How Small Businesses Benefit from the SECURE Act

 

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By Allison Brecher, General Counsel, Vestwell

Congress is close to passing legislation that will be a big win for small business owners thinking of offering retirement plans to their employees. The Setting Every Community Up for Retirement Enhancement (SECURE) Act has a number of provisions centered around improving the nation’s retirement system, but small businesses in particular stand to benefit in many ways. Most notably, the Act would:

  • Increase the business tax credit for plan startup costs to make setting up retirement plans more affordable for small businesses. The tax credit would increase from the current cap of $500 to up to $5,000 in certain circumstances.
  • Encourage small-business owners to adopt automatic enrollment by providing an additional $500 tax credit for three years for plans that add auto enrollment of new employees.
  • Simplify rules and notice requirements related to qualified nonelective contributions in safe harbor 401(k) plans, a particularly common plan design amongst small businesses because the plan automatically passes certain compliance tests.
  • Offer a consolidated Form 5500 for certain defined contribution plans to reduce costs.

Additionally, the SECURE Act allows unrelated small businesses to get together in an “open” 401(k) multiple employer plan (MEP), which could also reduce costs and administrative responsibilities. Currently, only so-called “closed” MEPs are permissible, which require employers participating in it to have some kind of connection between them, such as membership in the same industry or an established trade association, and each business bears liability in the event any employer in the plan fails to comply with legal or regulatory requirements.  “Open” MEPs eliminate those rules.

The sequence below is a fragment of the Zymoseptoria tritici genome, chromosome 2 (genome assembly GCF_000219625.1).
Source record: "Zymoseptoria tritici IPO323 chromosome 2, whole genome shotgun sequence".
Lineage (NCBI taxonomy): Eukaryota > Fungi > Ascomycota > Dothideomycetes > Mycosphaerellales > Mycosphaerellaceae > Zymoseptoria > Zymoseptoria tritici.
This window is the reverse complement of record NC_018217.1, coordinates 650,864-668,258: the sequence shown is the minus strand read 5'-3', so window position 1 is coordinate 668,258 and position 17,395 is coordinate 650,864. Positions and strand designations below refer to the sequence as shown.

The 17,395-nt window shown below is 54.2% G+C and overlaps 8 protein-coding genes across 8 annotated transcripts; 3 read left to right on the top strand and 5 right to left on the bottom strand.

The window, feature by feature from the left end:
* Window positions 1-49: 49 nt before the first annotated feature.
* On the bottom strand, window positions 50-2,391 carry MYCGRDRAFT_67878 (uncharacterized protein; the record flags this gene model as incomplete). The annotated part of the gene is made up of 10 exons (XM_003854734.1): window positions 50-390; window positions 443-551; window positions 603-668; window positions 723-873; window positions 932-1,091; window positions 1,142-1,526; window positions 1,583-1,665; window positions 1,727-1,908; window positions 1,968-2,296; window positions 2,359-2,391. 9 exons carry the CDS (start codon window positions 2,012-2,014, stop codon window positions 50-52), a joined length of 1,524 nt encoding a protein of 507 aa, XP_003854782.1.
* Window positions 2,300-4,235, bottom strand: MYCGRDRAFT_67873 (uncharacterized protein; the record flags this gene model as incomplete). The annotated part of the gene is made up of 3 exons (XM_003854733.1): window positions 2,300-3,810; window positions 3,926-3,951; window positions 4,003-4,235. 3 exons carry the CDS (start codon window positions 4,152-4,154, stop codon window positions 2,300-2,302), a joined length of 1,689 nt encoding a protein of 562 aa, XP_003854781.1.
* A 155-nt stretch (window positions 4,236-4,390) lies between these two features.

The SECURE Act would also increase plan flexibility, which is a big benefit for small plan sponsors. First off, it would permit employers to add a safe harbor feature to their existing 401(k) plans even after the plan year has started as long as they make at least a 4% of pay contribution to employees, instead of the regular 3%. Second, it would extend the period of time for companies to adopt new plans beyond the end of the year to the due date for filing the company tax return.

There are other benefits that focus on helping employees save more for retirement. For example, it’s been proven that automatic enrollment and automatic escalation features encourage long-term savings, and the SECURE Act permits safe harbor 401(k) plans to increase the auto enrollment cap from 10% to 15% of an employee’s paycheck.  And since employees are working and living longer, the bill also benefits older workers by letting them continue to contribute to their plan until age 72, up from the current age of 70 ½. Lastly, it would provide penalty-free withdrawals from retirement plans of up to $5,000 within a year of the birth or adoption of a child to cover associated expenses.

The SECURE Act’s companion bill, the Retirement Enhancement Savings Act (RESA), is now moving forward through the Senate. RESA includes many of these same beneficial provisions and also has bi-partisan support. Many industry experts expect a compromise version of the two bills to become law before the end of 2019, making it the perfect time for small businesses to take action. If an employer wants to offer a safe harbor plan, plan documents need to be signed by late summer. This way, they’ll meet the October deadline for distributing legally required notices, be able to go January, and take advantage of the full tax benefits for the year.

Upcoming Webinar

Retirement plans are appealing targets for cyber attacks; they have a lot of assets, house a ton of personal information, and aren’t always well protected. As fiduciaries, plan sponsors need to understand their responsibilities when it comes to cyber security and will look to you for guidance. During this webinar, we’ll help you prepare your clients by covering:

  • What the law says about 401(k)s and cyber security
  • How to minimize risks of an attack or data breach
  • Which protections sponsors should put in place
  • How to educate participants and sponsors about cyber security


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